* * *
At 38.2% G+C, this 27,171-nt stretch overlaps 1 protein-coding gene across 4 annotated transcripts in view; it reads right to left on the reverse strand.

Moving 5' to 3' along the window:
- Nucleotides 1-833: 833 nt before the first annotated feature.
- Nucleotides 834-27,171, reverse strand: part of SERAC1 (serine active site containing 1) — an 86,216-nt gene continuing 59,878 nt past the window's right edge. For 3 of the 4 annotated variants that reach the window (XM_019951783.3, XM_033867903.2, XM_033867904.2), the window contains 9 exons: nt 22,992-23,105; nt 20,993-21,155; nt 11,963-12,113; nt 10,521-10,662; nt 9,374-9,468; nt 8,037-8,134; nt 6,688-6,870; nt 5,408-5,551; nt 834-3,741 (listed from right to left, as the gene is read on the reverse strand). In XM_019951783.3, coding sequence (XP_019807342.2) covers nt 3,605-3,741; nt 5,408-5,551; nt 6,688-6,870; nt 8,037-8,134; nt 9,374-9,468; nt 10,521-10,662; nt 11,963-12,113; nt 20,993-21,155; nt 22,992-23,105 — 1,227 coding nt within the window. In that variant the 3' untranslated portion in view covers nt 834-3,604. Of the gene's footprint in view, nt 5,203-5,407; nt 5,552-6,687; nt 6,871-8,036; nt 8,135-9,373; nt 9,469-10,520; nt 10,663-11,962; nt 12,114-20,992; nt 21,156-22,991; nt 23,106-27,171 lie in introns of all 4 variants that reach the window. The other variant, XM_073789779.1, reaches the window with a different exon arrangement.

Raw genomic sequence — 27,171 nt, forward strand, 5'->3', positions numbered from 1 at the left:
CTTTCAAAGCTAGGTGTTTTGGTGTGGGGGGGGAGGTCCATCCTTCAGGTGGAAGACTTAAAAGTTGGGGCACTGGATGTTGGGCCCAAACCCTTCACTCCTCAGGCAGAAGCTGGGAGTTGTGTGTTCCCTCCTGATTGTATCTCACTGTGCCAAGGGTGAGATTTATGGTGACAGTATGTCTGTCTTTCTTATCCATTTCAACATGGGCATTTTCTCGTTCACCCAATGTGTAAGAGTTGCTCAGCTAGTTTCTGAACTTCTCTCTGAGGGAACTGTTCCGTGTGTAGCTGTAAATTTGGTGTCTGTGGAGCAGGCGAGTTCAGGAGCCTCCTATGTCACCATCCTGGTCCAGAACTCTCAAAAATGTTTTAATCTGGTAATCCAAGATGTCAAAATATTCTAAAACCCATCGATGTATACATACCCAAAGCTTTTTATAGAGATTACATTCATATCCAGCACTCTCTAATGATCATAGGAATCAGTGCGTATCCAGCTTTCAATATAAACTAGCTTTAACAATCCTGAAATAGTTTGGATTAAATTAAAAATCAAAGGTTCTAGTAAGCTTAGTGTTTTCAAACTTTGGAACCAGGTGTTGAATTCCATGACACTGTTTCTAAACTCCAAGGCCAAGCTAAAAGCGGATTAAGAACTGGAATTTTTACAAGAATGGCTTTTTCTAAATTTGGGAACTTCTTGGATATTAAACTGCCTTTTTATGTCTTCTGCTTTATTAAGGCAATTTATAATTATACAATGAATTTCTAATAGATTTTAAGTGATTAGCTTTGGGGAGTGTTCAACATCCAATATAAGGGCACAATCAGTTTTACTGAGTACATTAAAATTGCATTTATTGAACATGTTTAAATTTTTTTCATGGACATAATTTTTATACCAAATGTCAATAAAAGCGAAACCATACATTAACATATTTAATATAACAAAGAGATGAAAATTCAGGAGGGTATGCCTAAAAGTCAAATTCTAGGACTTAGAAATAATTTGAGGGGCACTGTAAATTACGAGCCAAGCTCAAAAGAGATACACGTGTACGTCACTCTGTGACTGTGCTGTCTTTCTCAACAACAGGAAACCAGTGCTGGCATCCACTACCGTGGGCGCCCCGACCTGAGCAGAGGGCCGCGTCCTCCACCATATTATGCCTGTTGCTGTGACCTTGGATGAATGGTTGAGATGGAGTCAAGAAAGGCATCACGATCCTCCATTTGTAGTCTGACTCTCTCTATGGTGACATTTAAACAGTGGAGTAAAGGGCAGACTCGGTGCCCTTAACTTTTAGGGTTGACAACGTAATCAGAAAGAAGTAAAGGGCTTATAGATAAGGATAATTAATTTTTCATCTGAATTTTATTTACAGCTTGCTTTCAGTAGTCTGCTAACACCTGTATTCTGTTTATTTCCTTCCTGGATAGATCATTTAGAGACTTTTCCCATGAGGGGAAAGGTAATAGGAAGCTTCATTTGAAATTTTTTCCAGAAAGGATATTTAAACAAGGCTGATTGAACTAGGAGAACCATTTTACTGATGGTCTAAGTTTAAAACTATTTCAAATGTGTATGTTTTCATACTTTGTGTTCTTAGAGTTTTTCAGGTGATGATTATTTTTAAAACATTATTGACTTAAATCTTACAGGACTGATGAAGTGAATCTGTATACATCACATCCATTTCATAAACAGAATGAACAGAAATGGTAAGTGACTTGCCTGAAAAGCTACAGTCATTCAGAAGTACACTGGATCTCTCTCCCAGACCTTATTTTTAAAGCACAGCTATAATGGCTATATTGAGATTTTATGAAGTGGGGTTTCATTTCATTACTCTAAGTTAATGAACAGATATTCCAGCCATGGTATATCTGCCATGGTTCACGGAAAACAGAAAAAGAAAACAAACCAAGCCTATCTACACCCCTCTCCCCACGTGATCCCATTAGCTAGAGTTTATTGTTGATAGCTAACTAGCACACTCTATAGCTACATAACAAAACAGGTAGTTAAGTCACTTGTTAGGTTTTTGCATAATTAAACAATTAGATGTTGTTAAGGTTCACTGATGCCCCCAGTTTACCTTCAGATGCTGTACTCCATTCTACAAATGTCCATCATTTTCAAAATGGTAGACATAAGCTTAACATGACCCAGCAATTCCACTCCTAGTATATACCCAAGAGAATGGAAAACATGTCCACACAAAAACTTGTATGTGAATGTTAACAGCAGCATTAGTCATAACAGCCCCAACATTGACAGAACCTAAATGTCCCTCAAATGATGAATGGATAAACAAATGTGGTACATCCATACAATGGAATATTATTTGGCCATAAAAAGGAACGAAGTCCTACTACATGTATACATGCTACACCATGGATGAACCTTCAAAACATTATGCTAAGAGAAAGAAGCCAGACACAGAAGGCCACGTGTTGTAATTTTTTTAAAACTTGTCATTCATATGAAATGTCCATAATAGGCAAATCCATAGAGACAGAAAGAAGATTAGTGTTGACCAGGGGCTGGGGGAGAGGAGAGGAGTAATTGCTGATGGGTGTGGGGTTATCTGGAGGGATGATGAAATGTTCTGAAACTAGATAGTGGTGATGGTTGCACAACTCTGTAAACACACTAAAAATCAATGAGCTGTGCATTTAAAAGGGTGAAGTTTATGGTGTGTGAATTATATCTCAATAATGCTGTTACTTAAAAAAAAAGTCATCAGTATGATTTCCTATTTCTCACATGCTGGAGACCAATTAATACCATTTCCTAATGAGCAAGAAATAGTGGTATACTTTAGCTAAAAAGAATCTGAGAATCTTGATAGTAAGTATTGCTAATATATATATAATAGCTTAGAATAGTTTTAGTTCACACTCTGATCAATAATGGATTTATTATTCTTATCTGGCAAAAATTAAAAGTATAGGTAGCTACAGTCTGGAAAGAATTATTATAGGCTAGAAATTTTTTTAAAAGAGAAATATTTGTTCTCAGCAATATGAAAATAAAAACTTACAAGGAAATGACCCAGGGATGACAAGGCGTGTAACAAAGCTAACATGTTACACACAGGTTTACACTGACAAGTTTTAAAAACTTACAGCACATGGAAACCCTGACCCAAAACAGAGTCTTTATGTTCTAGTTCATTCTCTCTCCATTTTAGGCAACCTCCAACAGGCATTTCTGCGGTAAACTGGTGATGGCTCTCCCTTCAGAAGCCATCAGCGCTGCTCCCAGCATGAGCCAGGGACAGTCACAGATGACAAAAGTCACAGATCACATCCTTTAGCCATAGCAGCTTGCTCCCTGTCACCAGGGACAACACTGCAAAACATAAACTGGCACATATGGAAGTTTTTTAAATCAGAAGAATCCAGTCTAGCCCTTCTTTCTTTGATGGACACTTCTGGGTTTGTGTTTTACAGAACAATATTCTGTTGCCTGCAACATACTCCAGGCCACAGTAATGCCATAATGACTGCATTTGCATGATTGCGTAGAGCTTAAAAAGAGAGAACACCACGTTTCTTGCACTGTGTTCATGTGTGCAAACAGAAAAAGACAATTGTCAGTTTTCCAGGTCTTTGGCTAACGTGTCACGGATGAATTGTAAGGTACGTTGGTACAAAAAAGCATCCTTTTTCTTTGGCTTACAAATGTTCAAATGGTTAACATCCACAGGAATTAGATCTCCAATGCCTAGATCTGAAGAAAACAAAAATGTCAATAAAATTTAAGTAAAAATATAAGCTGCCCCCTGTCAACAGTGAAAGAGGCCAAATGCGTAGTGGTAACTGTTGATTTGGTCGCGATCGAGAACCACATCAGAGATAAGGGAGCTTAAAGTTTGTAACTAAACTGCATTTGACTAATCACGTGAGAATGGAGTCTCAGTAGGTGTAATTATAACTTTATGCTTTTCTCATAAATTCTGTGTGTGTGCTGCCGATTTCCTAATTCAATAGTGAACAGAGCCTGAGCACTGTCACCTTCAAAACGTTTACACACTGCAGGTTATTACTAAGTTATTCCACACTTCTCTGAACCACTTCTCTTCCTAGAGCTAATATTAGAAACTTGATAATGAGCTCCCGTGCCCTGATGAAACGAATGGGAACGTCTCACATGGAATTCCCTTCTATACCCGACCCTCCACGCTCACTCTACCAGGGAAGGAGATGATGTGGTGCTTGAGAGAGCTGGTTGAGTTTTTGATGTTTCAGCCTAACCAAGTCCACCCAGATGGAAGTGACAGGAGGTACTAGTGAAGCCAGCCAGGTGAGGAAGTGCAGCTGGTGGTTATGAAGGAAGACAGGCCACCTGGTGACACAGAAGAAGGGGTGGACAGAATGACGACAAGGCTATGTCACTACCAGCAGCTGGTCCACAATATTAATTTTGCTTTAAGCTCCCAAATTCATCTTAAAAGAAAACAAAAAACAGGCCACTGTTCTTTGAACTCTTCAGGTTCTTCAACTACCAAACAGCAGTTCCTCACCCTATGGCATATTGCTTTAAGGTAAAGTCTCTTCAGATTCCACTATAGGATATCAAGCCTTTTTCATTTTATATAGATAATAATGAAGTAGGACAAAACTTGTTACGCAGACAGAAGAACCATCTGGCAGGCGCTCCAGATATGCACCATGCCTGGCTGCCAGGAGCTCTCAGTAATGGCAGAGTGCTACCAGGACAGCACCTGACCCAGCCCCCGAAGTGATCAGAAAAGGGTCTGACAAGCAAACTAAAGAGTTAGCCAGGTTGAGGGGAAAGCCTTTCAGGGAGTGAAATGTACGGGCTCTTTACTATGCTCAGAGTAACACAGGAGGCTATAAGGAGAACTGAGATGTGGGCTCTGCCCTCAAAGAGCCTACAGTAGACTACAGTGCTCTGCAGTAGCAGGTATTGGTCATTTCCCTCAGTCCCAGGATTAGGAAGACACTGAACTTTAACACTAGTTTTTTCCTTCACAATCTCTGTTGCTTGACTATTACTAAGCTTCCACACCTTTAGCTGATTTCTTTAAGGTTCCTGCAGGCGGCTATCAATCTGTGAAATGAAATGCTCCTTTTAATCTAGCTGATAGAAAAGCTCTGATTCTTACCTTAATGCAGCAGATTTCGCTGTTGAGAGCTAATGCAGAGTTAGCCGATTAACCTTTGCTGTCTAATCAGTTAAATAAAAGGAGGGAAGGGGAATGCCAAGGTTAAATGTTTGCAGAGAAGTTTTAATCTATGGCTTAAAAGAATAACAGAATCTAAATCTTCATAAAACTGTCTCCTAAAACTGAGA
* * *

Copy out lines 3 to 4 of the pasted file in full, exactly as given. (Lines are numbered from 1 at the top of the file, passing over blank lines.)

- Nucleotides 1-833: 833 nt before the first annotated feature.
- Nucleotides 834-27,171, reverse strand: part of SERAC1 (serine active site containing 1) — an 86,216-nt gene continuing 59,878 nt past the window's right edge. For 3 of the 4 annotated variants that reach the window (XM_019951783.3, XM_033867903.2, XM_033867904.2), the window contains 9 exons: nt 22,992-23,105; nt 20,993-21,155; nt 11,963-12,113; nt 10,521-10,662; nt 9,374-9,468; nt 8,037-8,134; nt 6,688-6,870; nt 5,408-5,551; nt 834-3,741 (listed from right to left, as the gene is read on the reverse strand). In XM_019951783.3, coding sequence (XP_019807342.2) covers nt 3,605-3,741; nt 5,408-5,551; nt 6,688-6,870; nt 8,037-8,134; nt 9,374-9,468; nt 10,521-10,662; nt 11,963-12,113; nt 20,993-21,155; nt 22,992-23,105 — 1,227 coding nt within the window. In that variant the 3' untranslated portion in view covers nt 834-3,604. Of the gene's footprint in view, nt 5,203-5,407; nt 5,552-6,687; nt 6,871-8,036; nt 8,135-9,373; nt 9,469-10,520; nt 10,663-11,962; nt 12,114-20,992; nt 21,156-22,991; nt 23,106-27,171 lie in introns of all 4 variants that reach the window. The other variant, XM_073789779.1, reaches the window with a different exon arrangement.